Thanks to Pre-Production Upgrade Testing option, creating a test clone of your server where to perform the upgrade is a breeze

This option is not only useful for upgrades, but allows you to quickly create a clone of your TFS to do whatever experiment you want to do with real Production data, without harming your production server.

Great work Microsoft!!

Code search and ElasticSearch

Another interesting wizard screen is the one dedicated to installing code Search capabilities.


Figure 2: Code search installing screen

Code search was introduced in VSTS lots of time ago, but now is available even on TFS installation. It uses ElasticSearch under the hood, but the installer takes care of everything for you. From Figure 2 you can see that you only need to specify a folder where to store the index, and choose if you want to enable code search for every project collection and the game is done.

Sadly enough, you are not allowed to use an exising installation of ElasticSearch, here is the error you got if you already have ES installed on the machine.


Figure 3: You cannot re-use an existing ES installation

You should uninstall every installation of ES you have if your machine before installing code search capabilities. Since ES depends on Java, if you do not have Java JRE or JDK installed on the machine the wizard gives you an error during the verification process.


Figure 4: An error is present if your machine has no Java installed

You can check the box where you accept the Oracle Binary Code License Agreement and the installer will download and install Java for you, or you can simply download and install Java manually, then re-run the Readiness Checks. If you are going to do a manual install of Java or if you have a pre-existing Java installation please check in ES site if your version is compatibile or have some problem.

Usually you have no Java in your TFS Box, so it is safe to check the checkbox and have the installer do everything for your automatically.

SSH Support

To support SSH Protocol for Git, you should tell the installer that you want to enable the SSH Service and choose the port (22 by default)


Figure 5: SSH Support in TFS for Git

As TFS Evolves the Configure / Upgrade Wizard is more and more complete, and allows you to istall TFS without leaving the Wizard, and configuring / installing all dependent services for you.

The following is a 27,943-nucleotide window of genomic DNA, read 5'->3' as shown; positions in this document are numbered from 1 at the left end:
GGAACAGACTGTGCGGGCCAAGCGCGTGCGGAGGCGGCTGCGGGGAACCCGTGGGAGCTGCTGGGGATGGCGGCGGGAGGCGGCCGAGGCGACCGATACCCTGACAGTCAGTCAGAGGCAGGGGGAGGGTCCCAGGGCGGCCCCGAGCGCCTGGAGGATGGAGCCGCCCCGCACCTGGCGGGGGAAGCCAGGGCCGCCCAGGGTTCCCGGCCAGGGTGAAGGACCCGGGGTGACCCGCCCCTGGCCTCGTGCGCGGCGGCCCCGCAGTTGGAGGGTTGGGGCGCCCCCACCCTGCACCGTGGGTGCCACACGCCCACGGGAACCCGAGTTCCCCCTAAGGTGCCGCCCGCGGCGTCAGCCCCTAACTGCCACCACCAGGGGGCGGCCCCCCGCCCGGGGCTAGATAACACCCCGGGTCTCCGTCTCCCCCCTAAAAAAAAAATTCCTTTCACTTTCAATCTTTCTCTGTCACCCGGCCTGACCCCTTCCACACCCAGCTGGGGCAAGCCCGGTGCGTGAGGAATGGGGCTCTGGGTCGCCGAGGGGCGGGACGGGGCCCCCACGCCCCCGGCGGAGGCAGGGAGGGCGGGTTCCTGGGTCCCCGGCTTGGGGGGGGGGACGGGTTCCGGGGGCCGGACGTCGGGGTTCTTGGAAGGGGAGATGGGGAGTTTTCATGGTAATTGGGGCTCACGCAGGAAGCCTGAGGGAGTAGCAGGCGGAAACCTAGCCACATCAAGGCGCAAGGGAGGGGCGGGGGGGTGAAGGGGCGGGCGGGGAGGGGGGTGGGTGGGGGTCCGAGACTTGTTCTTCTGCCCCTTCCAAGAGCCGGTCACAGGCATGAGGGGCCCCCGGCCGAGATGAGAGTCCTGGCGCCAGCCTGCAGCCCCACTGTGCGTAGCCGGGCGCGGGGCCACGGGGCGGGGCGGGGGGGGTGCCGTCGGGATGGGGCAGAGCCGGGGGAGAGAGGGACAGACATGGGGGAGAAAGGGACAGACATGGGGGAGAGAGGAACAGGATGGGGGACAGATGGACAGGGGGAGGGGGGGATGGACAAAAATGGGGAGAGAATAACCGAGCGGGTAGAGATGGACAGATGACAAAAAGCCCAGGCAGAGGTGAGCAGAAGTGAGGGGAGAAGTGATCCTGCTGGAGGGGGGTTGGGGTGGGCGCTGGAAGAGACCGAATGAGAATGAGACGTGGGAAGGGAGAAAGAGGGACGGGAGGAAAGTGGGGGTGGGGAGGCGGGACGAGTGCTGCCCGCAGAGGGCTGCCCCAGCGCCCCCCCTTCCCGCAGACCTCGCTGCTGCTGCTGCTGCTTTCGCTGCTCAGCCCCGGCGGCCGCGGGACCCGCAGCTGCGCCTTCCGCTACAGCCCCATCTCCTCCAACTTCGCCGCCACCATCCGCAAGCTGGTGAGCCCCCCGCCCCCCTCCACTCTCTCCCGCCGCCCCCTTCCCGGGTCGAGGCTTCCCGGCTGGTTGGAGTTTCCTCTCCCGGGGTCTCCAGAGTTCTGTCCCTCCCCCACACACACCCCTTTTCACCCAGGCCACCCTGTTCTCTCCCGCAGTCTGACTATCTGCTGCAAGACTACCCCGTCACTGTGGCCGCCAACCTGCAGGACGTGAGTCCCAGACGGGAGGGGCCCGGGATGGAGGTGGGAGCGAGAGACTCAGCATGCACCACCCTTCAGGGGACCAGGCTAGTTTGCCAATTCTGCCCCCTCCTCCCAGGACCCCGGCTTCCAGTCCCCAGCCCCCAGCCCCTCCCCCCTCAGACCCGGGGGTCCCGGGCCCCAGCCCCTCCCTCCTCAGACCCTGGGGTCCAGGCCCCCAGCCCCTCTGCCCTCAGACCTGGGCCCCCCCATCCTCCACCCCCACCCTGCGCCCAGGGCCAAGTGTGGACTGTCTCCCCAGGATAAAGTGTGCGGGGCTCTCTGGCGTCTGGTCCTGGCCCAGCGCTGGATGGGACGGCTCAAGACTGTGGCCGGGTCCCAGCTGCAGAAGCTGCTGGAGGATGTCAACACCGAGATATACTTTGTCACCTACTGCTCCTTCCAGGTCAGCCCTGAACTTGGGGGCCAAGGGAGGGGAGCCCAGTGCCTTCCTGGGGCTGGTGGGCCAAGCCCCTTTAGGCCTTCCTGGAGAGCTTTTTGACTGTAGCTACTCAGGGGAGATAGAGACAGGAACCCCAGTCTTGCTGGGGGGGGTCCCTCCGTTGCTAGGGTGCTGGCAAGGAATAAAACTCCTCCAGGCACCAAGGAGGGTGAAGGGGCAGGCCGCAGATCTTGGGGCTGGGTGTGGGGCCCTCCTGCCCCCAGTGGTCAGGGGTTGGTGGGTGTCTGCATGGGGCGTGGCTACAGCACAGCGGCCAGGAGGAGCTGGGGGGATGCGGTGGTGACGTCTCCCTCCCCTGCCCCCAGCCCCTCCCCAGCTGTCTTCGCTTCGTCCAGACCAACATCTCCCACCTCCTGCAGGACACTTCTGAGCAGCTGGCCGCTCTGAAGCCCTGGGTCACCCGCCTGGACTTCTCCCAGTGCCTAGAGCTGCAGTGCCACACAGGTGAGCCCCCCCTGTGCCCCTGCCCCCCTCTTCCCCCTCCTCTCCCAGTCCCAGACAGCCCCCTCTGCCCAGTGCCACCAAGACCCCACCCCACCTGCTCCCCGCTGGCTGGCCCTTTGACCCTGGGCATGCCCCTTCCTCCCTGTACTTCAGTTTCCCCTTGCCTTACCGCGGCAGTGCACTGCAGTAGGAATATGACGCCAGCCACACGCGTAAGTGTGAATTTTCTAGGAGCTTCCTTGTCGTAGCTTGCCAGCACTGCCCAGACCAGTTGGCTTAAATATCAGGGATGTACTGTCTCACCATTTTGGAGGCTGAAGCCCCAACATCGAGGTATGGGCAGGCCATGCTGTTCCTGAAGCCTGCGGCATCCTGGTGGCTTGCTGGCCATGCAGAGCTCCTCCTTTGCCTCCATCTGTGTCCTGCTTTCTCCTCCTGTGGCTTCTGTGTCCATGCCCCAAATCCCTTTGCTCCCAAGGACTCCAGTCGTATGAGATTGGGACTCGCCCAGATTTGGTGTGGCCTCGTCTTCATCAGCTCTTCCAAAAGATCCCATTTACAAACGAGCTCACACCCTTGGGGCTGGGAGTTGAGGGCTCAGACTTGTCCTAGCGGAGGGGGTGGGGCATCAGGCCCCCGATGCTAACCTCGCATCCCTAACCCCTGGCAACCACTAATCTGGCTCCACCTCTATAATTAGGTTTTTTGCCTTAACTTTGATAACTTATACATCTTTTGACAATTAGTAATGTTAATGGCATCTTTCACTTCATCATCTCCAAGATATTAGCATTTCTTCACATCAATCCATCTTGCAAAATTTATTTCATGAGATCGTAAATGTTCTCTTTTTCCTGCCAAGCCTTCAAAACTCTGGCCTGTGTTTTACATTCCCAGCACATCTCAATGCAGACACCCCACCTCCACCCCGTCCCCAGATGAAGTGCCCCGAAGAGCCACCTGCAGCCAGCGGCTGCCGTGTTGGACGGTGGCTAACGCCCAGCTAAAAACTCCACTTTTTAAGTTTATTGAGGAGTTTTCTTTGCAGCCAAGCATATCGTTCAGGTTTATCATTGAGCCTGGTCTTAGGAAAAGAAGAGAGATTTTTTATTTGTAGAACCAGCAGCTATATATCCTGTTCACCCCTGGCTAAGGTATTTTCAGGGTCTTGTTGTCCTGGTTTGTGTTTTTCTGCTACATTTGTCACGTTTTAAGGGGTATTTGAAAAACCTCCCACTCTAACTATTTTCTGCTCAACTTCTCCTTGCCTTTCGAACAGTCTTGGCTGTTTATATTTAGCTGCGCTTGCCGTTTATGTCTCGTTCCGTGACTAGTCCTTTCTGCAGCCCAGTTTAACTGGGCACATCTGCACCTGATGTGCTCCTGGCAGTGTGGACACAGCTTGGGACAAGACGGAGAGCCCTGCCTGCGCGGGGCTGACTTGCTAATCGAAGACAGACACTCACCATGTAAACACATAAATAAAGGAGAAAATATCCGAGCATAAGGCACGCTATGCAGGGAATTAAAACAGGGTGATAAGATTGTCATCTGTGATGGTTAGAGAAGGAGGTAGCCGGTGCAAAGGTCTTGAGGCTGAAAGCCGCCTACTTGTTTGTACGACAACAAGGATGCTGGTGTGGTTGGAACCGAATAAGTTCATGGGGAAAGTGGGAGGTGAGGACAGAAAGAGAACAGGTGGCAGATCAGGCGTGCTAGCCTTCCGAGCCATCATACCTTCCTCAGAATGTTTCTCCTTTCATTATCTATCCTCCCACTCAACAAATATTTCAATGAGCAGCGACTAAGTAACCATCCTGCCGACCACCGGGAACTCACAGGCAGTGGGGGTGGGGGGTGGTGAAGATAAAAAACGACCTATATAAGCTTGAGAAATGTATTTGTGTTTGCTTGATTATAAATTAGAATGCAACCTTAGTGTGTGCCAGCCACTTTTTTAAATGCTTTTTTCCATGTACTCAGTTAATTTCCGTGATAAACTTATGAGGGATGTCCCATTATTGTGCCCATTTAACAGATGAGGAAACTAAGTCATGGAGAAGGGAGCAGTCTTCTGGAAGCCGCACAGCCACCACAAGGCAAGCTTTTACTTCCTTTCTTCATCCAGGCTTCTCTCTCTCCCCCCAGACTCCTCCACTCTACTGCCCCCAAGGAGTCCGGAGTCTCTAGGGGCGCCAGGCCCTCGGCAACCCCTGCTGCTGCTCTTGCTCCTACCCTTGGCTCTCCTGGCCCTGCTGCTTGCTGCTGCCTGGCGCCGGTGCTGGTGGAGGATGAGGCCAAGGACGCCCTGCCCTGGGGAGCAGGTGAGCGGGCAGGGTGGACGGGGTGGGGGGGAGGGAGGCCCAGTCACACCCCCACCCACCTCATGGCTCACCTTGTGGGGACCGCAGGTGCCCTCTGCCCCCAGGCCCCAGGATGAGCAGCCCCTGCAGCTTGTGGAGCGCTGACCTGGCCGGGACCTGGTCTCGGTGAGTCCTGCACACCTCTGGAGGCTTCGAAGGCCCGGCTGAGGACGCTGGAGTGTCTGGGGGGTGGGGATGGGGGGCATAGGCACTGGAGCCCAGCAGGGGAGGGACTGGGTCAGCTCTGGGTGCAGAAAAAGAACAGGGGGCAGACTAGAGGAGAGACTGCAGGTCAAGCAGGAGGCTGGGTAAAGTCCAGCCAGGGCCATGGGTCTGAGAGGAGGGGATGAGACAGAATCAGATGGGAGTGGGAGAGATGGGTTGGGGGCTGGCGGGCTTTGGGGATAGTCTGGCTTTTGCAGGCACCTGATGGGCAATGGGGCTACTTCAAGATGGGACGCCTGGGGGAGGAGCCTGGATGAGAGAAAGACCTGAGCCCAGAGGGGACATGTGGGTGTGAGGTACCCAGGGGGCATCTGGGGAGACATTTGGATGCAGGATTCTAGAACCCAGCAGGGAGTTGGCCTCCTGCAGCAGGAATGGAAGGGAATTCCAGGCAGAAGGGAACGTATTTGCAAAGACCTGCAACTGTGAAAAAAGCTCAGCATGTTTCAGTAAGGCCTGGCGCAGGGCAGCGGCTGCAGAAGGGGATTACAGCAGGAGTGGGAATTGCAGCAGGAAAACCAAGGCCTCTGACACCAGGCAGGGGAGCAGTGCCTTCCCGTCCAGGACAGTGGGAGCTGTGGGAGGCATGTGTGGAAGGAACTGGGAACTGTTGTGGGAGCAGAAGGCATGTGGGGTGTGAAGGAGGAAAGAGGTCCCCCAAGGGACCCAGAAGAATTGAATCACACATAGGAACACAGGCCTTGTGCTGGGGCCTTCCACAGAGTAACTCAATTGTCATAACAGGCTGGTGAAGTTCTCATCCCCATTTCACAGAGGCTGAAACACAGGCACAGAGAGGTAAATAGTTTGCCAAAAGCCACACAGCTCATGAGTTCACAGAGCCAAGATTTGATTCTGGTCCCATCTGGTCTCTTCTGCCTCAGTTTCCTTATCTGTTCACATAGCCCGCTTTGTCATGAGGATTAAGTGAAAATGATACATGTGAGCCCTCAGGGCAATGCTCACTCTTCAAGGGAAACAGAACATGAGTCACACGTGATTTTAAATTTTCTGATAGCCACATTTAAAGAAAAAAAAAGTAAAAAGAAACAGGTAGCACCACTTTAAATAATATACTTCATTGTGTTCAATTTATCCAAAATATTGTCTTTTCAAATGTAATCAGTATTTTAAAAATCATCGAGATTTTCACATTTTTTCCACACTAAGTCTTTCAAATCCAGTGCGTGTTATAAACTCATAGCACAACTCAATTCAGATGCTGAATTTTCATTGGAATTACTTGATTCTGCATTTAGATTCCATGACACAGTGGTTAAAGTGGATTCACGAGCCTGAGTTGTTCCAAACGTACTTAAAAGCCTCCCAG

Gian Maria.

Create a release in TFS 2015 / VSTS Release Management

This is the end of the journey of the last serie of posts. I’m now at the situation where I have a build that produces a single zip file with everything I need to deploy the software and a bunch of PowerShell scripts that relase the software using that zip as a source artifact.

Now it is time to automate the process with Release Management. I want to use RM because the process is automated on a chain of environments, but also I have traceability, auditing, and verification of the release procedures. I’m not going to cover all the steps needed to create the a release definition, I want to focus on how simple is creating a Release Process when you adopt Zip+PowerShell approach. I strongly suggest to have a look at official site if you never heard of VSTS / TFS Release Management.

If you have a zip and PowerShell files that release the software using only the zip, you are ten minutes away from a working Release Management definition

Let’s start creating a first release, the most important aspect is adding a build as Artifacts source, this allows the release to consume what is produced by the build.

this image shows how a build can be linked to Release MAnagement, so the RM process can access artifacts produced by the build

Figure 1: Add your build as a artifacts source for the release process

This build produces a couple of artifacts, the zipped file with everything and the set of PowerShell scripts needed to run the software (as I suggested they should always be stored in source control and moved as build artifacts). Thus the release process is really simple and is composed by only three steps.

The entire release process is only three task, as described further in the post.

Figure 2: The entire release process is composed only by three scripts

First two steps are used to copy zip file and installation scripts in a folder of the target machine (c:\deploy\jarvis\…). as you can see I’m using local administrator user, so this technique can be used even if the machine is not in the domain. You should now run this script on the machine where the agent is running.

Set-Item WSMan:\localhost\Client\TrustedHosts -Value WebTest -Force

This instruction should be run to the machine where the build agent is running, and specify that the target machine is a Trusted Hosts. If you are using domain credentials, this is not needed.

The password is stored inside a Release variable, to use secret variable feature, so noone that can edit this release can see the password in clear text.

Password for target machine is stored as secret variable in Configuration section

Figure 3: Password for target machine is stored as secret variable in Configuration section

Final step in Figure 2 is using the task to run the installation script in a remote machine machine.

This image shows the configuration of the Remote Powershell task that allows you to execute a powershell in a remote machine.

Figure 4: Run PowerShell in a remote machine to install software